Ink and Label Shelf Life and Internal Concessions for Expired Stock

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Rjack

#1
In our quest to gain ISO 9001:2000 certification I have run into this obstacle.

We are a company that prints folding cartons and pressure sensitive labels with approximately 50 employees.

Our raw materials used are basically ink and a substrate to print on.

The substrate that we use for pressure sensitive labels comes from a large international company. We use several different kinds. All of their data sheets state:

Shelf Life:
One year when stored at 72°F at 50%RH

The material identification includes the production date.

The problem is that we have material on hand (and probably always will have from time to time) that has surpassed the shelf life date. Purchasing substrates always leaves you with some on hand and it’s too expensive to throw away. The material always checks out to be ok and we have always used it in production. Basically if the ink adheres to the substrate and the adhesive is sufficient that’s all there is to it. Naturally we will not use any bad material in our jobs.

The auditors have seen the data sheet and have seen the material. Of course they say that the material should not be used (its nonconforming since it’s shelf life has expired).

The auditors say that in order to use the material that we should write an “internal concession”.

Try as I might, I have been unable to find any information relative to an “internal concession” for this purpose.

My questions to the forum are:

1. Do we need to have these data sheets on file (so as to prevent even messing with this)?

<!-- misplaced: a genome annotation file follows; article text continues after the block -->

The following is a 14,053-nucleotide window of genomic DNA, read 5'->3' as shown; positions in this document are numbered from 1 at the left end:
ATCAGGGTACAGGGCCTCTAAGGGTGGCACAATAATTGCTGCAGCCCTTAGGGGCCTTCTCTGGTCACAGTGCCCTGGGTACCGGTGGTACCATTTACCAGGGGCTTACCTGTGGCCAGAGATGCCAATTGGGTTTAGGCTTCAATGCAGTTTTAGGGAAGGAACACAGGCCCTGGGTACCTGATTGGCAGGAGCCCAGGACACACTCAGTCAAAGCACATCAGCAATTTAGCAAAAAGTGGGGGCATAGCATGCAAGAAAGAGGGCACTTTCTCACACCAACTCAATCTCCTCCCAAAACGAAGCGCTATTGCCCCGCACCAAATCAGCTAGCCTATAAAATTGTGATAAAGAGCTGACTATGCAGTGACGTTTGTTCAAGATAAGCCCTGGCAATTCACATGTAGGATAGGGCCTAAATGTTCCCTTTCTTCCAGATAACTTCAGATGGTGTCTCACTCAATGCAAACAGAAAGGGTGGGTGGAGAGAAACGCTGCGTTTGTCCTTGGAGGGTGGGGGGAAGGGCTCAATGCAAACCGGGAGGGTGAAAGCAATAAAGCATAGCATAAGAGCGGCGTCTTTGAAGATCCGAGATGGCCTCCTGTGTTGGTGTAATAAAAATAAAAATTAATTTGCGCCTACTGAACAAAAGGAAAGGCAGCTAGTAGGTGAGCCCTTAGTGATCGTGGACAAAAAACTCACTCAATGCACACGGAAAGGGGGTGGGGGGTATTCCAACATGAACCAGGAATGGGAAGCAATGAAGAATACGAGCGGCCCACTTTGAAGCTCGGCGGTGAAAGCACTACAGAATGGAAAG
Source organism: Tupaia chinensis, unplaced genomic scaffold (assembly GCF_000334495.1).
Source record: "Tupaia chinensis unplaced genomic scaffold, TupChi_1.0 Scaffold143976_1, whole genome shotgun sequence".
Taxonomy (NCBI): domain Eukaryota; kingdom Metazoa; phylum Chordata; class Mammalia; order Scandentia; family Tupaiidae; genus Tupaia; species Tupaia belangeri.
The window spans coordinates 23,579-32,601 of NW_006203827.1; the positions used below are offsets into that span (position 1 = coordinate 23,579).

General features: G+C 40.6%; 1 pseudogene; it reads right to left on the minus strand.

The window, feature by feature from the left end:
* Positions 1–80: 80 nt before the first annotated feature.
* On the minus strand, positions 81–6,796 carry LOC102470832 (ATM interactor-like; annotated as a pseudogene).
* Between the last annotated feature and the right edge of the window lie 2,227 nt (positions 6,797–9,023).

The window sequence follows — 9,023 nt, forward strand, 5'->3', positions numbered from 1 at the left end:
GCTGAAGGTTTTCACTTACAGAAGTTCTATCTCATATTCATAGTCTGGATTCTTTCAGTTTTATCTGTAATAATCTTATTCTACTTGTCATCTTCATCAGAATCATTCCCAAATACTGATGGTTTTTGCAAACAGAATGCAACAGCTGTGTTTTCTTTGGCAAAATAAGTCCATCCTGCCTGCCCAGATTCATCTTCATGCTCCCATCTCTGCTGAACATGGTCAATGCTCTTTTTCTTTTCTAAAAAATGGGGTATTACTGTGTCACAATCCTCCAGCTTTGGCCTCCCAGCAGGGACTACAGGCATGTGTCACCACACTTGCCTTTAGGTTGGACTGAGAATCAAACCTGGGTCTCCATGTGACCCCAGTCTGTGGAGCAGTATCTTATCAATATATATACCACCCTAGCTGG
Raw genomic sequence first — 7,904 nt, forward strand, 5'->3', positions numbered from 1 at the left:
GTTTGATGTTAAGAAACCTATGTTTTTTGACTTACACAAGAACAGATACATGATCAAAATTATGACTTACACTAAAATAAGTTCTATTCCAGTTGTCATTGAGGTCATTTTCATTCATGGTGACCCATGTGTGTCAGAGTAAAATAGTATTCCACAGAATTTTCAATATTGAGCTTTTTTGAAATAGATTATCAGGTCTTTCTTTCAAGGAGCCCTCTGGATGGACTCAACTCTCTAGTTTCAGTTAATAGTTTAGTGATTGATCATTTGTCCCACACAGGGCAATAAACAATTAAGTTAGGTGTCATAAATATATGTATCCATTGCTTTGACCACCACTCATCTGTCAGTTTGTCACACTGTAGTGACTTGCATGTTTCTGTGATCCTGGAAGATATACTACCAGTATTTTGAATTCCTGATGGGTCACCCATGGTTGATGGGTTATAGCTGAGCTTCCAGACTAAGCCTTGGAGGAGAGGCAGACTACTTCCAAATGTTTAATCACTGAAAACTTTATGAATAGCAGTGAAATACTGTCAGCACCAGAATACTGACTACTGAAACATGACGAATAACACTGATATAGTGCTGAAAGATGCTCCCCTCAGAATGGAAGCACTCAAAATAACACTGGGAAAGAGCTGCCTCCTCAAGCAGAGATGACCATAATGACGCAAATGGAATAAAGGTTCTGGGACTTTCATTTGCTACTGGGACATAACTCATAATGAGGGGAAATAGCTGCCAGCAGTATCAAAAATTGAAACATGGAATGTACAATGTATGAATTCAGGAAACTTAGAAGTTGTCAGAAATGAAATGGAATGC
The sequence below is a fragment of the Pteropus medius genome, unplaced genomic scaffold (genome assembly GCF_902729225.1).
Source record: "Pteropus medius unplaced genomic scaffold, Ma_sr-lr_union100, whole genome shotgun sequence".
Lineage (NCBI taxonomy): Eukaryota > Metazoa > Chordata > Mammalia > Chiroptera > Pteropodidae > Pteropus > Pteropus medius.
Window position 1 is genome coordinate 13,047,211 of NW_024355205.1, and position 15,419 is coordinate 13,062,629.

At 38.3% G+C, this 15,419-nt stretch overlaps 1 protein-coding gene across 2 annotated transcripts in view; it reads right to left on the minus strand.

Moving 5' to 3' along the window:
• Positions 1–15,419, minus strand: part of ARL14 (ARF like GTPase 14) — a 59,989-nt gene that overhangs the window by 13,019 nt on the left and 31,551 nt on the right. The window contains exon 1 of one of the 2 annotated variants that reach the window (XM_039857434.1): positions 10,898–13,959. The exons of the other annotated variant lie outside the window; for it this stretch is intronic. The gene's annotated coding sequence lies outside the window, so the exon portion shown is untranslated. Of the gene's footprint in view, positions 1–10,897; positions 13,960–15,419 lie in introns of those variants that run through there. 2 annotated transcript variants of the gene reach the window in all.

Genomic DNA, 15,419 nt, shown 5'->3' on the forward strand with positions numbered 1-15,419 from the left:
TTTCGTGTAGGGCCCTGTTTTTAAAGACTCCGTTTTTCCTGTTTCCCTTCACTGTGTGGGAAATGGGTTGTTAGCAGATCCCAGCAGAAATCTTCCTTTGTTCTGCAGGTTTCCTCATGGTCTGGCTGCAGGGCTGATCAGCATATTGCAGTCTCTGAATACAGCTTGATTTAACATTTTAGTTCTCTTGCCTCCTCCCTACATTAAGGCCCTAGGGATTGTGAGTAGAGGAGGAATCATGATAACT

2. What is an “internal concession” and how do you go about it?
3. Are there other ways that someone might know of to handle this problem?

Naturally we do not want to create additional procedures, extra forms, more records, etc. to work around a problem that we feel does not exist in the first place.

We have talked to the supplier about this and they say that the shelf life is to primarily reduce any quality claims to a manageable time frame. They will not put this in writing.

We also do not want to broach the topic with our customers as you can imagine what a can of worms that would open up.

If anyone has any examples of “internal concessions” that might help please email them to my home office:

Thanks in advance for your help.

John Jewell
 
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T

tomvehoski

#2
I have never heard the phrase "internal concession", but my guess is that they mean to write it up as a nonconformance and then disposition it as acceptable for use. Much as you would do with a part that did not meet custemer requirements, but they decided was OK to take.

Options I could see are:

1. Everytime you have a old lot identify it as a nonconformance. Define in your procedure who can authorize its use. Keep records of the disposition with test results showing the material still functions properly.

2. State in your procedures that expiratoin dates can be extended by 1 year (or whatever timeframe you feel is safe) without the need for going through #1 above.

3. State in your procedures that expiration dates don't matter since functional testing is performed.


I would probably use #1 if I felt there was a chance that recently expired material could be a problem. If you know that material is actually good for five years past the date, go with #2 or #3.

Hope this helps,

Tom
 
D

David Hartman

#3
Tom stated, I have never heard the phrase "internal concession", but my guess is that they mean to write it up as a nonconformance and then disposition it as acceptable for use. Much as you would do with a part that did not meet custemer requirements, but they decided was OK to take.

Ditto!

Just as I hit the reply button I noticed that Tom had already responded. In reading his response, I find that he stated basically the same thoughts that I had.

I have dealt with shelf-life requirements many times in this fashion in a past life.:) Just define in your documentation that it will be treated as "nonconforming" product, and will be dispositioned by testing for continued suitability, re-dated, and re-issued (upon passing the suitability testing).
 

Mike S.

Happy to be Alive
Trusted Information Resource
#4
Tom pretty much nailed it IMO, as usual.